Follow-up data collection
Retention and virologic suppression will be assessed 12, 24, and 36 months after the entry visit date. At each of these time points, data from participants’ medical records will be collected by study staff. Data will include number, timing, and reason for clinic visits, retention in care (and if not retained, reason), possession of ART based on number of pills dispensed at each visit, possession of CPT and/or IPT based on number of pills dispensed at each visit, and viral load. Study staff will allow up to 60 days after a time point has been reached before medical record review, allowing for participants to meet the protocol-defined definition of default. For participants who default, facility standard of care procedures for tracing may be used, but the study will not make contact with the participant for the purposes of facilitating return to care.
Qualitative data collection
To help understand patients’ and providers’ perceived feasibility and acceptability of the dispensing intervals offered in the study, qualitative, semi-structured, in-depth interviews will be conducted at the study sites for both patients and providers after the 12-month primary endpoint has been reached. For study participants, a subset (up to 40 from each arm in Malawi and another 40 from each arm in Zambia, or a total of up to 240 individuals) will be randomly selected to participate in an individual, in-depth, qualitative interview. Participants will only be contacted for an interview if they provide informed consent for future contact at the time of initial written informed consent. Those who agree to an interview will return to the clinic for this step and will be reimbursed transport costs for this study visit. The interview will be conducted in a private room at the clinic in a local language and will last approximately 1 hour. Participants will be asked about their experiences receiving their assigned dispensing interval, including challenges in transporting medications from clinic, challenges in storing medications at home, pressure to sell or give ART supply to others, clinic usage outside of ART refills, and perceived financial challenges that result from clinic visits.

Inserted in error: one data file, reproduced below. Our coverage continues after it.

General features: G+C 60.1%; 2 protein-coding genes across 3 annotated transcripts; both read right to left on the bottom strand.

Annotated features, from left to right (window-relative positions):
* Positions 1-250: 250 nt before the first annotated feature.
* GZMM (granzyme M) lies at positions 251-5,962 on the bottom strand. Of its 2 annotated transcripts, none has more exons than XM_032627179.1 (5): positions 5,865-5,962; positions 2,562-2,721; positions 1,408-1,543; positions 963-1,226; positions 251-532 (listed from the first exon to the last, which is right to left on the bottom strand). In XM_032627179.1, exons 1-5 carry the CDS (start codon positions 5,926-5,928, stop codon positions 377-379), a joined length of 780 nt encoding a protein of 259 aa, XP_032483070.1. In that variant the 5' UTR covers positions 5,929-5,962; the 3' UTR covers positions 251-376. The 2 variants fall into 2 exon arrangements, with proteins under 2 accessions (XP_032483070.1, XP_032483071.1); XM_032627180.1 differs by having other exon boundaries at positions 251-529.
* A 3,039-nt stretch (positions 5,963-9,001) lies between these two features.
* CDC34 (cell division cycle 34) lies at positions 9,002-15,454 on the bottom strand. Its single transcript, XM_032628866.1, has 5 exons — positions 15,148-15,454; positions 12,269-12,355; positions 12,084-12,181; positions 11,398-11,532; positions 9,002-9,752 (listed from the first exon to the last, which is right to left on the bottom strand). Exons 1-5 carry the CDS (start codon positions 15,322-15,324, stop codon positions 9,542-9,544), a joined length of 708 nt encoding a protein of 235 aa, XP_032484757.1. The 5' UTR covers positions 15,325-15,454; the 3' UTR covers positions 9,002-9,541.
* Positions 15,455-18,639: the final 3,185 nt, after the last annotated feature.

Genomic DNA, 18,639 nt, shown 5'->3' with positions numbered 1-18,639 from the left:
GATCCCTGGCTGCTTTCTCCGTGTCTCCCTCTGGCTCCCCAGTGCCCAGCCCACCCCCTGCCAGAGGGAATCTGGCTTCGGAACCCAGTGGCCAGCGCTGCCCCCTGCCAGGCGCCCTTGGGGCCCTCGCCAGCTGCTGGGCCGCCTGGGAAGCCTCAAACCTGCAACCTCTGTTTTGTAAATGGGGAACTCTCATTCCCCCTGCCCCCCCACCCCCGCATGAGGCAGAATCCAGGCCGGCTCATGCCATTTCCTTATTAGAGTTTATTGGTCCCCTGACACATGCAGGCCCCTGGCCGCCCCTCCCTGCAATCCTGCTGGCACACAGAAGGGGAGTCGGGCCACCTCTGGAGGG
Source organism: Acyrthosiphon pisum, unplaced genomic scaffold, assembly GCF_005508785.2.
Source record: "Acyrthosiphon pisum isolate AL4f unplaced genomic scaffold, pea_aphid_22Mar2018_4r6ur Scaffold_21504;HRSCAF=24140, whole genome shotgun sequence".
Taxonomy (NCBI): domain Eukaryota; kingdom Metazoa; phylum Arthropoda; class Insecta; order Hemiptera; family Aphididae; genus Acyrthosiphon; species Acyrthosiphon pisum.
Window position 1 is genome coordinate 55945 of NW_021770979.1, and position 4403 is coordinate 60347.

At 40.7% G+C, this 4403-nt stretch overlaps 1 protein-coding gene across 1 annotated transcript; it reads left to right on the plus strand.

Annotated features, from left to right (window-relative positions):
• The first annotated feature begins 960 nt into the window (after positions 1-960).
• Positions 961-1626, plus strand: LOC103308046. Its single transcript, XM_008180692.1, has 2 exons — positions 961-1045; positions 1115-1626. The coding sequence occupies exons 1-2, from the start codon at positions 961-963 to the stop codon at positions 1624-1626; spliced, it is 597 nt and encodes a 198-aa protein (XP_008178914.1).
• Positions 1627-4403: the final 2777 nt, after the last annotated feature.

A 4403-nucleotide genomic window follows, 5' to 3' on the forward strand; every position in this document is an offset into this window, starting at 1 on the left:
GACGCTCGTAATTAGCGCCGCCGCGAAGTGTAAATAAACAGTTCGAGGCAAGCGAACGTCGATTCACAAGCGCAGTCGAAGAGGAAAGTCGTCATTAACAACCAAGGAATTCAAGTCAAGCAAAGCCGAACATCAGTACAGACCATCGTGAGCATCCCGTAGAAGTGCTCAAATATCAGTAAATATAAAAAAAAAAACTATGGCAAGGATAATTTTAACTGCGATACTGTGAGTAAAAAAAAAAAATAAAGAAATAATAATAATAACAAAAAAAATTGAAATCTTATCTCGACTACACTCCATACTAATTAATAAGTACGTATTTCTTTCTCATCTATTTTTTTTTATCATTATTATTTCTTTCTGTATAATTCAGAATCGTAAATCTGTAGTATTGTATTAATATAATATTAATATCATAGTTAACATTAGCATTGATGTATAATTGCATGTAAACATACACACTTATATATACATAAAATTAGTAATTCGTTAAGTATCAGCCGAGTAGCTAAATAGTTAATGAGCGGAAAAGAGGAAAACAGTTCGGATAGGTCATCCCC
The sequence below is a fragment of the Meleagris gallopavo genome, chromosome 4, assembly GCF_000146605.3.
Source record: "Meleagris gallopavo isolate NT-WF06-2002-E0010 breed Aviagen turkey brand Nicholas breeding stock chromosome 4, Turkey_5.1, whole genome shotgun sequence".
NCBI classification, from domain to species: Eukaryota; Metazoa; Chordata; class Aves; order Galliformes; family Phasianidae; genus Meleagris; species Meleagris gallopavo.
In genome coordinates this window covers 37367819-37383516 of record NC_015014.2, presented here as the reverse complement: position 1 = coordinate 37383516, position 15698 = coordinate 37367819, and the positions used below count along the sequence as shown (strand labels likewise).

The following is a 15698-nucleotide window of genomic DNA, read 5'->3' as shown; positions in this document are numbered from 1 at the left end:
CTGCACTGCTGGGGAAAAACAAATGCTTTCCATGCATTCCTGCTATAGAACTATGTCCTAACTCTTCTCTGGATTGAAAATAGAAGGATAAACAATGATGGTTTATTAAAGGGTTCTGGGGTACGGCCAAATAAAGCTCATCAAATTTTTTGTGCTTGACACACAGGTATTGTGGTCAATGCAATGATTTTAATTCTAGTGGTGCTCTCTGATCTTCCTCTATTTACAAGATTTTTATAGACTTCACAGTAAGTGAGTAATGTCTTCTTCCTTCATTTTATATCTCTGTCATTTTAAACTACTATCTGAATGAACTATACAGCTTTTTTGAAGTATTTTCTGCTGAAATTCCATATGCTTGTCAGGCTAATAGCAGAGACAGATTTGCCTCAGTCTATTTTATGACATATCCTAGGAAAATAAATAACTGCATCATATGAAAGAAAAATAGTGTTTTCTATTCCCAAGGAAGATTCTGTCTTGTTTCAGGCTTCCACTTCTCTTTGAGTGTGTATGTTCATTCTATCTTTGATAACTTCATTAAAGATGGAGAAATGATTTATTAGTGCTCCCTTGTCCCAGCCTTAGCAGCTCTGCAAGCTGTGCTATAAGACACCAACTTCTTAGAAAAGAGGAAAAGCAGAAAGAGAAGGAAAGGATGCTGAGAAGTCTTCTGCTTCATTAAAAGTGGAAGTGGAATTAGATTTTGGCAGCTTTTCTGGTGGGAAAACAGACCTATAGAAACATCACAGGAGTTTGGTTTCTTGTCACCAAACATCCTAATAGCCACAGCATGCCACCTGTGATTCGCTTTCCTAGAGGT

There is a possibility that the interviews may influence participants’ future outcomes in the study, particularly retention in care. Patients may change their behavior as a result of more intensive contact with study staff, because of being reimbursed for a study visit, or as a result of information discussed in the interview. The total number of individuals participating in interviews is less than 3% of the total study population, and these individuals will be excluded from outcome analyses after the first year.
We will also collect qualitative data from a subset of providers (n = 30) drawn from lists provided by the study sites from each of the three study arms in each country (total n = 180). These interviews will be performed after 50% of the facility’s study participants have reached the 12-month endpoint. For providers who agree to participate, study staff will complete an anonymous screening survey to determine eligibility to participate in the interview. If eligible, providers will be asked for written informed consent. The interviews will be conducted in English in a private space at the facility. Questions will focus on provider perceptions of challenges faced by patients in transporting or storing medications; perceptions of the degree to which patients lose, sell, or give away ART; issues related to medication stock and storage within their facility; and perceptions about the effect of ART dispensing interval on clinic efficiency and health system costs.
Cost-effectiveness data collection
To estimate the provider costs of the different dispensing intervals per patient treated, we will create an inventory of all resources used to achieve the observed study outcomes from study enrollment to the 12-month, 24-month, and 36-month time points, including ART medications, non-ART medications, laboratory tests, outpatient clinic visits, other clinic services provided, inpatient care visits, fixed costs of patient care, and depreciated investment costs of establishing capacity for multi-month dispensing (e.g., medication storage capacity, pharmacy infrastructure, staff training, etc.). Data will be abstracted from patients’ medical records and the site’s performance reports (e.g. for patient volumes served) and finance and procurement records (for unit costs). Where necessary, cost data will also be obtained from national sources (e.g. Ministry of Health salary scales), commercial price lists, other cost-related studies underway in the INTERVAL countries, and published sources.